Aunty’s plum Canberra gallery position up for grabs. Who will fill the ABC’s chief TV political correspondent position in Canberra which is being vacated by Jim Middleton after the Federal election? He’s to front Asia Pacific Focus, the flagship daily current affairs program on the Australia Network. The move will see a strong field of contenders: Greg Jennert is already a Canberra performer and then there’s Gillian Bradford who has spent time in New Zealand and with ABC Radio current affairs in Canberra. Chris Ulhmann, the chief political correspondent in Canberra for the likes of AM and PM , has also impressed but doesn’t have any TV experience. Michael Brissenden is doing well on the 7.30 Report . The Costello dinner is a negative on his form sheet but he has a very comfy gig at the moment. Then there’s Washington correspondent Mark Simkin, but why any US correspondent would want to leave before the Presidential election next year is another thing. New Zealand correspondent Peter Lewis is coming home at year’s end and Emma Griffiths is also returning from Moscow to be the NSW political correspondent: could she switch tracks? And Tim Lester is a former ABC performer, now backing up Laurie Oakes at the Nine Network, could he make a return?  — Glenn Dyer

Regional viewers give TV bragging rights to NRL. The NRL has something to boast about after its Australia-wide grand final audience outrated the AFL when regional audience figures are taken into account. More than 1.32 million people watched the League on WIN and NBN in regional areas, compared to the 760,000 who watched the AFL decider on Southern Cross, Ten’s regional affiliate. That made a total national audience for the NRL of 3.714 million, give or take a thousand or so (including 2.389 million in the five major metro markets) compared to the 3.332 million who watched the AFL (including 2.572 million in metro markets). — Glenn Dyer

Bart Simpson tells it like it is. From the latest episode of The Simpsons , which screened in the US on Sunday (thanks to Media Bistro ):

Last night’s TV ratings
The Winners: 
A night that was as one-sided as any we have seen this year. Border Security was tops with 2.014 million and The Force was next with 1.878 million. City Homicide followed at 8.30pm with 1.762 million in a very solid episode and Seven News was averaged 1.569 million, ahead of Today Tonight with 1.501 million. Home And Away won 7pm with 1.444 million, while Nine News and A Current Affair both had 1.286 million. Seven’s Criminal Minds won the 9.30pm slot with 1.234 million, the 7pm ABC News averaged 1.143 million, Temptation  had 1.119 million and  Australian Idol was next with 1.068 million. Law and Order SVU averaged 977,000 at 8.30pm and 1 vs 100 had 931,000 in the same timeslot. Mythbusters on SBS at 7.30pm, 569,000.
The Losers:  Nine from 7.30pm to midnight. Ten: not as bad but Australian Idol is being belted at the moment. Californication is drifting lower: 839,000 and beaten by the good sense of Enough Rope on the ABC (928,000). Seven’s Criminal Minds was a long way in front. Commercial Breakdown on Nine at 7.30pm and Just For Laughs at 8pm are rubbish. It’s a great sadness that a network with such a solid history as Nine can put two programs like this to air in prime time.  Weeds  with 350,000 at 10.30pm was just pipped by Ten’s Late News (351,000) and well beaten by Lateline (383,000) and Boston Legal (650,000). Nine spends too much time finessing its post 9.30pm schedule and not enough earlier in the evening — maybe there’s just nothing left. The only justification is that programs like Just for Laughs and Weeds cost next to nothing and any revenue written against them is being done at a small profit or breakeven.   News & CA: Seven News and Today Tonight won nationally and in every market but Melbourne. The 7.30 Report averaged 797,000 and beat Nine into fourth! Viewers were not much interest in Mohamed Haneef on Four Corners : just 724,000 viewers tuned in; 716,000 for a solid Media Watch Lateline , 383,000; Lateline Business , 173,000. Ten News, 934,000; Late News/ Sports Tonight , 351,000. SBS News, 218,000 at 6.30pm and 122,000 at 9.30pm. Nine’s Nightline (171,000) after Girls of the Playboy Mansion (252,000). Nine has its news priorities just right! 7am Sunrise 409,000; 7am Today up to 280,000.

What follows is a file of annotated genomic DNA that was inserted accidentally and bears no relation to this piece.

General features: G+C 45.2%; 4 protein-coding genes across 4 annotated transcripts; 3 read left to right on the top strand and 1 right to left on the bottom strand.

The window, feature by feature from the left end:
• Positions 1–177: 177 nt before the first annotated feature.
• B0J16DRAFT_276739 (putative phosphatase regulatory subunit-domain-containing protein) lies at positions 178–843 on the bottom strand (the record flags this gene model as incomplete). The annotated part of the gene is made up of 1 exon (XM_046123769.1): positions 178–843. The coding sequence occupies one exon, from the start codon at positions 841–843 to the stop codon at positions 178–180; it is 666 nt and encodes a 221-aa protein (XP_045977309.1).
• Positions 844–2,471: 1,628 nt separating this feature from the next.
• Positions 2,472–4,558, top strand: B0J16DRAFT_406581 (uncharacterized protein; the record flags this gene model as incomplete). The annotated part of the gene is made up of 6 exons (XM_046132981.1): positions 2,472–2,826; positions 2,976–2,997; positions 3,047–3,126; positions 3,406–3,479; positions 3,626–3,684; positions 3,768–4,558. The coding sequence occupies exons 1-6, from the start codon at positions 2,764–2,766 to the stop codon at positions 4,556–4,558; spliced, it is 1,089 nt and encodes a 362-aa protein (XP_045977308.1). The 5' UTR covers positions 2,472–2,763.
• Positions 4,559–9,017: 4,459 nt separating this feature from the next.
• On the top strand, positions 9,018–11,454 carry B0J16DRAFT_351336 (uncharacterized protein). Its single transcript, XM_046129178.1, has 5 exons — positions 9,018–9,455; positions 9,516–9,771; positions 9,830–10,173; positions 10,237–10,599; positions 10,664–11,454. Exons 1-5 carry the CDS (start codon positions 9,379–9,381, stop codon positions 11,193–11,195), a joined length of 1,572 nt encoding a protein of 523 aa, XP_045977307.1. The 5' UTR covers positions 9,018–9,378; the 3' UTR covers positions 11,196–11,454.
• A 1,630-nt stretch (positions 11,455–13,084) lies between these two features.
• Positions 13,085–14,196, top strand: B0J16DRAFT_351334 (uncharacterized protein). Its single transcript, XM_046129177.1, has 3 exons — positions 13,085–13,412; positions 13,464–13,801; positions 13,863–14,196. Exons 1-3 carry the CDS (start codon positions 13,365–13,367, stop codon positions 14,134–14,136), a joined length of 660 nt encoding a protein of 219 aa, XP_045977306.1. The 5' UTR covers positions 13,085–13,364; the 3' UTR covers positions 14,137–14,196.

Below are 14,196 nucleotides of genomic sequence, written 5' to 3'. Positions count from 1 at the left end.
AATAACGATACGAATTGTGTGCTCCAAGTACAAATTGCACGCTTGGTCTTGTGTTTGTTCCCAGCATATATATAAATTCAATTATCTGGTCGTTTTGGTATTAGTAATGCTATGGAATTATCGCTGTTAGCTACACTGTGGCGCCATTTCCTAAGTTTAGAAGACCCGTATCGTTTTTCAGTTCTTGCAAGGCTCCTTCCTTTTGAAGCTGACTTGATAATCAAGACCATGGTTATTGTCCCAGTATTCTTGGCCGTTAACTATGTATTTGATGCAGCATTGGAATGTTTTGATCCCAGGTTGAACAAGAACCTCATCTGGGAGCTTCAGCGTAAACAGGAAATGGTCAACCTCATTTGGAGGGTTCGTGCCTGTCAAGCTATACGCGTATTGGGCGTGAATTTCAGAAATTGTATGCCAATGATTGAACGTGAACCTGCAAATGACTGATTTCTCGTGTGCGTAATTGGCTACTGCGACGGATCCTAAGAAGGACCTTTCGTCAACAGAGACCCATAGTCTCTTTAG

The Stats: Seven won with 36.3% (40.5%) from Nine with 21.1% (19.3%), Ten with 19.5% (18.5%), the ABC with 16.8% (14.8%) and SBS with 6.3% (6.9%). Seven won all five metro markets; Nine leads the week 31.1% to 29.6%. In regional areas a win to Prime/7Qld with 34.8% from WIN/NBN for Nine with 24.5%, Southern Cross (Ten) with 18.5%, the ABC with 14.5% and SBS with 7.8%.

Glenn Dyer’s comments: It was a miserable performance by Nine and Ten. For Seven to win a Monday night, the second biggest night of the week, with a margin in excess of 15 percentage points, is very one-sided. Daylight was second and after the news, A Current Affair and Temptation had hung in there, Nine slumped to fourth from 7.30pm. David Gyngell certainly has a lot to do at Nine. And he will need to be a water walker to achieve any sort of comeback in under a year. Seven will overtake Nine tonight with Dancing With The Stars and All Saints . So much for the 17 point lead established with the NRL grand final on Sunday night. For the first time in years (some in TV are saying 30 years or so), Nine could lose a week in which it had the NRL decider. The odds are stacked against it. Nine has Crime Investigations Australia , a repeat of CSI Miami , Surprise Surprise and The Sopranos . Ten has two and a half hours of repeats and a new Numb3rs . The ABC has Foreign Correspondent and Pursuit of Excellence , which is charming.
Source: OzTAM, TV Network reports